The simplicity of the corresponding formulas is beneficial to the theoretical analysis and computational efficiency. This section aims at extending the liquid NASG EOS to deal with large pressure and temperature variations while remaining simple and convex.
In this work, simple linear dependencies on the specific volume and temperature have been added to the NASG EOS regarding respectively the covolume b ( v ) and attractive pressure p ( T ) . The formulation is meant to be convex and thermodynamically consistent. These two points are addressed hereafter. Inverting Equation (1), the internal energy reads
e ( v , T ) = p ( v , T ) + γ p ( T ) γ 1 v b ( v ) + q .
From postulate (1) or its alternative (3) form, the aim is now to derive the thermal EOS p = p ( v , T ) and the caloric one e = e ( v , T ) .

2.1. Thermal and Caloric EOSs

Thermal and caloric EOSs must fulfill the compatibility condition,
v f T v T = T f v T v ,
which is precisely the first Maxwell’s relation, where f represents the Helmholtz free energy defined by
f = e T s ,
where s denotes the specific entropy. With the help of the thermodynamic definition of pressure and entropy, p = f v T and s = f T v , identity (4) transforms to a more convenient expression linking the thermal EOS p ( v , T ) and the caloric one e ( v , T ) ,
e v T = T p T v p .
From postulate (3), the following partial derivatives arise,
e T v = v b ( v ) γ 1 p T v + γ p , 1 ,
e v T = v b ( v ) γ 1 p v T + 1 b 1 γ 1 p + γ p ( T ) .
As the thermal capacity at constant volume is defined as
C v = e T v ,
combining Equations (6) and (8) results in
p T v = ( γ 1 ) C v v b ( v ) γ p , 1 .
The preceding relation (9) is now integrated over the temperature T leading to
p ( v , T ) = ( γ 1 ) C v T v b ( v ) γ p , 1 T + K ( v ) ,
where K ( v ) is a function depending on the specific volume v. Expression (10) is differentiated over v and at constant temperature T, yielding
p v T = ( 1 b 1 ) ( γ 1 ) C v T v b ( v ) 2 + d K ( v ) d v .
Afterwards, relation (7) is inserted into Maxwell’s relation (5), resulting in
p v T = ( γ 1 ) T v b ( v ) p T v γ p + p ( T ) v b ( v ) + b 1 p + p ( T ) v b ( v ) .
Expressions (9) and (10) are now introduced into relation (12), leading to
p v T = ( γ 1 ) C v T ( 1 b 1 ) v b ( v ) 2 K ( v ) ( γ b 1 ) + γ p ( T ) ( 1 b 1 ) v b ( v ) + p , 1 γ T ( 1 b 1 ) v b ( v ) .
The equality between Equations (11) and (13) yields a first-order ordinary differential equation,
d K ( v ) d v + K ( v ) ( γ b 1 ) + γ p , 0 ( 1 b 1 ) v b ( v ) = 0 .
The solution of Equation (14) is given by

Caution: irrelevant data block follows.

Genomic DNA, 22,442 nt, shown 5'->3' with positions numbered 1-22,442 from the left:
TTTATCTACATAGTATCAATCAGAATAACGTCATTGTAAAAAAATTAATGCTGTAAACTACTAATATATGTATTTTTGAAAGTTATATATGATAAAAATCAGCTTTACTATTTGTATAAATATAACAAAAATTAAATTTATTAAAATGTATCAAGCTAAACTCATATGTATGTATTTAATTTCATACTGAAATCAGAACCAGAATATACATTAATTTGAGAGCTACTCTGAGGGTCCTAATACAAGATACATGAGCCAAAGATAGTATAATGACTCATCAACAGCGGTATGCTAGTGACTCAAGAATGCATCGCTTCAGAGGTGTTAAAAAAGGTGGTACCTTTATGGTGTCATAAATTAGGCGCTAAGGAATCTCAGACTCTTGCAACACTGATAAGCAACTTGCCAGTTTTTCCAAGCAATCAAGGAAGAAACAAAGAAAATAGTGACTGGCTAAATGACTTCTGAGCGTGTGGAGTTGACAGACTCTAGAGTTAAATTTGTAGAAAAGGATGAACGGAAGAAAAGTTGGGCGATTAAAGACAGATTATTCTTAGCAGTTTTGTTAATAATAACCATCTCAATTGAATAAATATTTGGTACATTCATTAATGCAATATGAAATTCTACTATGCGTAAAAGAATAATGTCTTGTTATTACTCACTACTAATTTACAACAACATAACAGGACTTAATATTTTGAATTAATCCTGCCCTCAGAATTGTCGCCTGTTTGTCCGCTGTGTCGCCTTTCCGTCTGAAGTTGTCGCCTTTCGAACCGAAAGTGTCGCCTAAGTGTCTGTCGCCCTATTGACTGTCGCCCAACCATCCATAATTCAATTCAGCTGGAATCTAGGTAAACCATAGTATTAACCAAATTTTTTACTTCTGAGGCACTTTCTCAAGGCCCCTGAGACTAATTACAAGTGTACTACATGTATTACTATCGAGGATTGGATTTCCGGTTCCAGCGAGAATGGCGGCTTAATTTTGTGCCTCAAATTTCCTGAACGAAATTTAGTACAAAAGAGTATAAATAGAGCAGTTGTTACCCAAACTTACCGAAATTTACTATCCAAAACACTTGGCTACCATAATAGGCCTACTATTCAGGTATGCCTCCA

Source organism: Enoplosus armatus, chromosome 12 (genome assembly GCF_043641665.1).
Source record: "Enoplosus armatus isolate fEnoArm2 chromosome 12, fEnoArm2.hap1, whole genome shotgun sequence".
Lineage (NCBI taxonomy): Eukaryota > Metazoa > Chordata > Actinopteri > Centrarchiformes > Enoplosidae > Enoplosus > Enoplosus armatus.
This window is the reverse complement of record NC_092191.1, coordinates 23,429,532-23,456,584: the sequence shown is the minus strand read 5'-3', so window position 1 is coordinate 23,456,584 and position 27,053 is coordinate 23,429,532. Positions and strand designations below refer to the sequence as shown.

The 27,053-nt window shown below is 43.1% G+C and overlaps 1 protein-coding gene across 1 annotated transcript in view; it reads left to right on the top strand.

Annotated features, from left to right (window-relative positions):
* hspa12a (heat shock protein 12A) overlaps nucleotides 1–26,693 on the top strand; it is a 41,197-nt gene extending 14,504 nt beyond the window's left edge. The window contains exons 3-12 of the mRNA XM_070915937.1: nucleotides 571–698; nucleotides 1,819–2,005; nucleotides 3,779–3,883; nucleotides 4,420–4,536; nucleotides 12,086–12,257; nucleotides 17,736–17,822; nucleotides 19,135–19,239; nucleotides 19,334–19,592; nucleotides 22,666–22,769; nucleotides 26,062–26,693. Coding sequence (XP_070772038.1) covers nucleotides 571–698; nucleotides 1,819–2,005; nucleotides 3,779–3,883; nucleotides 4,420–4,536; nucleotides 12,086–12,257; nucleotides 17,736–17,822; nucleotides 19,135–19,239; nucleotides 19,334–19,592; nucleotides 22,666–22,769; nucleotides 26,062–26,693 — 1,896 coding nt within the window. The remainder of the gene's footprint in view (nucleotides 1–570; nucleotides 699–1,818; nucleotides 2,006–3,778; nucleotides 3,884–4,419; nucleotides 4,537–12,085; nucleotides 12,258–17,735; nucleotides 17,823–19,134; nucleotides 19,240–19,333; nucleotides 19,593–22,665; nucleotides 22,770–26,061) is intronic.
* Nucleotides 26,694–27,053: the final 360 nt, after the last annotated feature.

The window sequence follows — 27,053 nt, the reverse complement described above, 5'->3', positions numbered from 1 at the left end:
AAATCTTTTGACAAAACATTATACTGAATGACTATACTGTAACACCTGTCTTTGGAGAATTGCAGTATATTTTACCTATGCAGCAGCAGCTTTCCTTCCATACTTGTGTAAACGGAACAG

K ( v ) = c s t ( γ b 1 ) v b ( v ) γ b 1 1 b 1 γ p , 0 ( 1 b 1 ) γ b 1 .
Inserting Equation (15) into Equation (10), the thermal equation of state reads
p ( v , T ) = ( γ 1 ) C v T v b ( v ) p ( T ) d v b ( v ) γ b 1 1 b 1 ,
where d = c s t / ( γ b 1 ) is a constant to be determined and the “attractive” pressure p ( T ) is defined as
p ( T ) = γ p , 1 T + γ p , 0 ( 1 b 1 ) γ b 1 .
In the present approach, as in Le Métayer et al. [23] and Le Métayer and Saurel [14], each fluid, liquid and gas, is governed by the same EOS, here Equation (16) but with different parameters unlike cubic EOSs. The term p ( T ) is important for the liquid state whereas the second attractive term d / v b ( v ) γ b 1 1 b 1 , reminiscent of cubic EOSs, is important for dense gases. However, this coefficient yields conditional convexity (see Appendix E). The same observation holds for cubic EOSs. As this section aims to build an unambiguously convex EOS, the parameter d is set to zero. Note that d = 0 is a particular solution of Equation (14). The corresponding ENASG EOSs then read
p ( v , T ) = ( γ 1 ) C v T v b ( v ) p ( T ) ,
e ( v , T ) = C v T + γ p , 0 v b ( v ) γ b 1 + q .
With the help of the caloric EOS (19), the temperature is expressed as
T ( e , v ) = e q C v γ p , 0 v b ( v ) C v ( γ b 1 ) ,
and yields
p ( e , v ) = ( γ 1 ) ( e q ) v b ( v ) γ p T ( e , v ) .
Note that Equations (18)–(21) reduce to the NASG expressions if p , 1 = 0 and b 1 = 0 . In addition, inserting Equation (18) into (21), the internal energy expresses
e ( p , T ) = p + γ p ( T ) p + p ( T ) C v T + q .
The expressions of the thermal and caloric EOSs being now available, the other thermodynamic variables may be obtained from the knowledge of the two independent variables p and T. This task is addressed hereafter.

2.2. Expression of the Entropy

Expression of the specific entropy is mandatory to express the Gibbs free energy, a key function to address phase transition. The entropy formulation must fulfill the compatibility relation,
p g T p T = T g p T p ,
which is precisely the second Maxwell’s relation, where g represents the Gibbs free energy defined by
g = h T s ,
where h represents the specific enthalpy. As the thermodynamic definition of entropy and specific volume implies s = g T p and v = g p T , identity (23) transforms to a more convenient expression,
s p T = v T p .
With the help of Equation (18), the partial derivative expresses
v T p = 1 1 b 1 ( γ 1 ) C v p + p ( T ) + γ p , 1 ( γ 1 ) C v T p + p ( T ) 2 .
In addition, by use of Maxwell’s rule (24), the next equations arise,
s p T = 1 1 b 1 ( γ 1 ) C v p + p ( T ) + γ p , 1 ( γ 1 ) C v T p + p ( T ) 2 ,
s ( p , T ) = 1 1 b 1 ( γ 1 ) C v ln p + p ( T ) γ p , 1 ( γ 1 ) C v T p + p ( T ) + K ( T ) .
Equation (18) is now inserted into Equation (27) and yields